“By the way, do you know what your problem is? You do, huh? Well, in that case, let me tell you what your problem is….”
Consider that in order to partner with reality, first we might question what reality actually is. We might even question how reality comes to be and even the seemingly absurd question of whether reality even exists.
Who would I be if I questioned the existence of reality? That would imply that I stop separating myself from any particular something. Hating is rooted in the belief that I am not the object of the hatred. Fearing, hoping, and even loving may be rooted in the belief that I am not the object of the experience. Or, perhaps loving is the direct experiencing of life as living- without separating life into you and me, good and eve, villain and victim, subject and object, cause and effect, alive and dead, into two.
What if what I have been calling reality was only a specific, limited way of experiencing living? What if I relax my objectifying of reality as “the way it is” and experience living curiously as “what could be?”
Reality is just something that could be. Insist, then suffering may result.
Insist on how reality should be, and am I not the one who suffers? Insist on how I should be, and am I the one who suffers- or, by focusing on my own way of being, isn’t my experience of life by which I mean my experience of my life by which I mean my experience of me living my life… responding precisely to my evolving attention? What if that has always been all that has ever been?
Does reality mechanically produce an experience which I then call me? Does life live me living my life? Is my life the dead product of a remote God-reality- an impersonal, all-powerful and yet possibly judgmental, insecure, jealous, and vengeful God-reality- or am I this very God-realizing attention which gives form to experience?
On the seventh day, God said to herself: “Hey, do you know what your problem is? You are so wrong! By the way, stop trying to change the object!”
And so God, who had been having a very bad hair day, removed her comb from the surface of the obviously uncooperative mirror- where she had been trying so earnestly to get the mother-flipping reflection to part right there- no, not here (AAAARRRGH). Instead, she then, perhaps by a divinely accidental coincidence of synchronicitous grace, casually placed the comb on her head all the way over here and indeed relaxed her hand, sliding this comb gently through her hair just like that. Suddenly, just as she felt the comb gently moving across her scalp, something truly miraculous happened….
God just woke up from the dream that there was ever a mirror out there at all. A mirror that did not ever exist could not have always been a problem, shouldn’t you?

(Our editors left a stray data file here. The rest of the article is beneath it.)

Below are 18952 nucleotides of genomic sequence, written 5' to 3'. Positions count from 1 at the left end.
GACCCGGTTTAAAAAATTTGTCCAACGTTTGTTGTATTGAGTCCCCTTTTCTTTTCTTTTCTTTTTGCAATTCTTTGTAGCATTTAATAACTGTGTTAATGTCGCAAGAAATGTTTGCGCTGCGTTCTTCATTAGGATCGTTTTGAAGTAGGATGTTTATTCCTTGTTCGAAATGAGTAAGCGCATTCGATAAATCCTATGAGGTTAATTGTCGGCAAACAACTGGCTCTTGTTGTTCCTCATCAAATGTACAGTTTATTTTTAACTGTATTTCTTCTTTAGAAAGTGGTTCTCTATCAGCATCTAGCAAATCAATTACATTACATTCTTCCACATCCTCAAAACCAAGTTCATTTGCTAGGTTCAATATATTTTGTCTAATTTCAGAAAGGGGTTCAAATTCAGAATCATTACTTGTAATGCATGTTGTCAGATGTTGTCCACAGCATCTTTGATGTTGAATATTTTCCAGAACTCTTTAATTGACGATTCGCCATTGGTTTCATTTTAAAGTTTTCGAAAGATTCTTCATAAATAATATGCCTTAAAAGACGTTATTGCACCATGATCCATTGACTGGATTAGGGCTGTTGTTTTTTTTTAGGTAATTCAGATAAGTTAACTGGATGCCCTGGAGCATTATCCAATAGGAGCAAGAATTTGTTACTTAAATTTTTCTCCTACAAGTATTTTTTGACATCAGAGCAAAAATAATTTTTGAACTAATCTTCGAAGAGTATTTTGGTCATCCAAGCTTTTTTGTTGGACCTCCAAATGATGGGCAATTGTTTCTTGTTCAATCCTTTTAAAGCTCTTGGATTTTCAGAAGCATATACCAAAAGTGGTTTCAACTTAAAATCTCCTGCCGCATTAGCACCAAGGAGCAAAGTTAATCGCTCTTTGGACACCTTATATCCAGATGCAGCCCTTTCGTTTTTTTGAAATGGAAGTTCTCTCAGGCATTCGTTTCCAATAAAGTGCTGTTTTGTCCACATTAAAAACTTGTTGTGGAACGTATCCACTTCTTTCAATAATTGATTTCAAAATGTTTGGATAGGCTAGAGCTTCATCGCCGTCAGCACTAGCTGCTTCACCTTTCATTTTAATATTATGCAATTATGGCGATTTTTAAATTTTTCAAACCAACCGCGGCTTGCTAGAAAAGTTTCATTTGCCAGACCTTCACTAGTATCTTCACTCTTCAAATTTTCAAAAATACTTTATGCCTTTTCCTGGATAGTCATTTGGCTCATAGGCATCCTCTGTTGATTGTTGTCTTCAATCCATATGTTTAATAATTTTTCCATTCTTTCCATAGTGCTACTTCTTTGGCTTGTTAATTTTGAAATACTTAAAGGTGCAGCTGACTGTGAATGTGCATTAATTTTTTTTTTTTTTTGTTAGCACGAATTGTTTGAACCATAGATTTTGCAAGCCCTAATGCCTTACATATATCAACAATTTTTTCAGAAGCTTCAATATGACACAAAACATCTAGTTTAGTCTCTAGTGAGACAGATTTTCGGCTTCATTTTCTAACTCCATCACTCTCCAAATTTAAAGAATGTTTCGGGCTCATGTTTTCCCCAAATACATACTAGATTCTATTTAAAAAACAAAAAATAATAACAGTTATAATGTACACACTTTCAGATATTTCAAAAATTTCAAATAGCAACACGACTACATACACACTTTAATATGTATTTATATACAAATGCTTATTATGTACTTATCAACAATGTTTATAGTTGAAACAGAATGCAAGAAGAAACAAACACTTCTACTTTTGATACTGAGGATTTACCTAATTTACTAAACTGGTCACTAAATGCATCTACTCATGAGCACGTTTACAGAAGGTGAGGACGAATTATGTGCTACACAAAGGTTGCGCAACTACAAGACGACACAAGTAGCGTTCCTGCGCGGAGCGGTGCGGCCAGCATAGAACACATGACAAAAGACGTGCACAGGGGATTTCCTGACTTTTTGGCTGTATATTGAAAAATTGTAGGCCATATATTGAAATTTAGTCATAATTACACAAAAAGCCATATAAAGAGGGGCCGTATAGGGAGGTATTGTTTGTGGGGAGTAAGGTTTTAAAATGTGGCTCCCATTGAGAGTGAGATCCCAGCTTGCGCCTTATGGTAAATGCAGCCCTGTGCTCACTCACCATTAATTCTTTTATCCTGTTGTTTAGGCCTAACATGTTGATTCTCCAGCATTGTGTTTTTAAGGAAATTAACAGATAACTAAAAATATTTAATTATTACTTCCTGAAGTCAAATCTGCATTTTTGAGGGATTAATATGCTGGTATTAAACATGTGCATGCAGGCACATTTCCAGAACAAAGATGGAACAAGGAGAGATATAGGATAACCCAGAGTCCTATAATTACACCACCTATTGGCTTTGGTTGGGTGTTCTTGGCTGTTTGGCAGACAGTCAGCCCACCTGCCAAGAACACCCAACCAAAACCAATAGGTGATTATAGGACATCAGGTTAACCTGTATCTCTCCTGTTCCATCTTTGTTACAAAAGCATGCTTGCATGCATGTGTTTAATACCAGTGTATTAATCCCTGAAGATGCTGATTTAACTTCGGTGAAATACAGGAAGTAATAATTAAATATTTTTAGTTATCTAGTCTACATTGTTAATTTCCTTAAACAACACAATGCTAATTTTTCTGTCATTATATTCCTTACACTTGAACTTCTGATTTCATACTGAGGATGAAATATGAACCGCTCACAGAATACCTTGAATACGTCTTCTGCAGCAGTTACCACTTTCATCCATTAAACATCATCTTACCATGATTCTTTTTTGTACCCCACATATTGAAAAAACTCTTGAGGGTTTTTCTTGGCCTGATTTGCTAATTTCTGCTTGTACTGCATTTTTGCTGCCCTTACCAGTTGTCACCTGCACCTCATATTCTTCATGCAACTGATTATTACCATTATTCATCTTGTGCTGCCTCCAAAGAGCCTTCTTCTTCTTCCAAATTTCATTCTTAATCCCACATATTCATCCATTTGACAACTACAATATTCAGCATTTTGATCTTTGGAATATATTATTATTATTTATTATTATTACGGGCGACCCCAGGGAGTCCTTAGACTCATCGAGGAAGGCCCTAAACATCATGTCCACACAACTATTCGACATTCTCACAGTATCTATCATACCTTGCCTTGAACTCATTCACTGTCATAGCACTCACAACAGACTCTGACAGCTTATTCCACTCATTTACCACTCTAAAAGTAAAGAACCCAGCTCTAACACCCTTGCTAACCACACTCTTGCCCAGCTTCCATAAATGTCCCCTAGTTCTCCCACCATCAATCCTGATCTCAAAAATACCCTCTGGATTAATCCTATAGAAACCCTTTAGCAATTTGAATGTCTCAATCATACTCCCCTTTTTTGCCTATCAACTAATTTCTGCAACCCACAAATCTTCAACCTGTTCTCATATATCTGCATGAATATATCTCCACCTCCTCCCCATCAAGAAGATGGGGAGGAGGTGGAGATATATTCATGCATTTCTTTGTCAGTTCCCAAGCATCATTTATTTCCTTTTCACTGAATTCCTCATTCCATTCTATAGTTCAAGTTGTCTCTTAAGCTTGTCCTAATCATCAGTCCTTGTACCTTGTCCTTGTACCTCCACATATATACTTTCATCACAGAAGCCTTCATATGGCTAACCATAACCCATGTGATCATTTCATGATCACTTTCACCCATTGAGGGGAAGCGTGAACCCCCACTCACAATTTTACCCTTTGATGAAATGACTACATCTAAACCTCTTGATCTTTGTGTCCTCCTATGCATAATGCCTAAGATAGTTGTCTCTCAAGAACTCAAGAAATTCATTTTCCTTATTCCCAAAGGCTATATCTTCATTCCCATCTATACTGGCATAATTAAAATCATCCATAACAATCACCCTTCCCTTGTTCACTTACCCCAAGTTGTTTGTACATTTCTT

JR
************

We do not have to sail in the direction of the wind, but if we ever sail off course, is it easier to change the direction of the wind or the direction of the sail?

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7 Responses to “A life without problems & the language of relating to life as a problem”

  1. sanora1 Says:

    I liked your post. I will read more.On the first reading I got the impression that you seem to be one who is very observant of life. What is reality? My opinion(which is never fixed but merely the result of my best attempt to make use of whatever information I can make sense of at the moment) is that reality is the infinite expressions of creation which are taking place within the unity of the one reality and consciousness that we call “All That Is.” It is the ALL, that takes place within the One.
    Peace unto you my friend.

    • jrfibonacci Says:

      There is an ancient metaphor of a tree. The tree has many branches, and each branch has many leaves. However, for all the diversity within a single tree, each tree is only a single tree.

      In Latin, the phrase “E Pluribus Unum” expresses the same idea: “unity in diversity, diversity in unity”

      Name one thing that is not reality. “Unreality” is a real word. “Fantasy” is a real word. “Impossibility” is a real word. Which word is not a real word? What perception is not a real perception?

  2. daoud alahmad Says:

    Thank you for coming up . I want to say that God is the true reality, the believers say that , and everything in this universe be realistic as far as closeness to God. No matter how people disagree about the true , God remains always dominant.

  3. ricardolifecoach Says:

    Sounds like your problem is overthinking. too much identification with your egoic way of thinking. you have convinced “you” into believing the other “you” with great logic, that life is perfect and problem free. Don’t fragment yourself, that could be a problem (lol)

    I agree that we create our own problems, but if we unidentifying from our egoic mode of thinking, we become problem free because the moment of NOW is perfect. You don’t need to overthink it, you need to stop thinking!

    Or is that what your saying in your roundabout way of getting there?

    • jrfibonacci Says:

      Thanks for your reply. Yes, problems only exist relatively, like ways of thinking or ways of relating to something or labeling something.

      You can also label thinking as a problem. However, to label thinking as a problem is itself just an instance of thinking, another instance of the creating of a problem or the relating to something as a problem.

    • jrfibonacci Says:

      If one is really clear about the neuro-lingusitic creating of symbolic or figurative problems, then are those problems labeled “inherently problematic?” If problems are not a problem, then they are just like items on a math test: question 6 can be called problem #6. So what?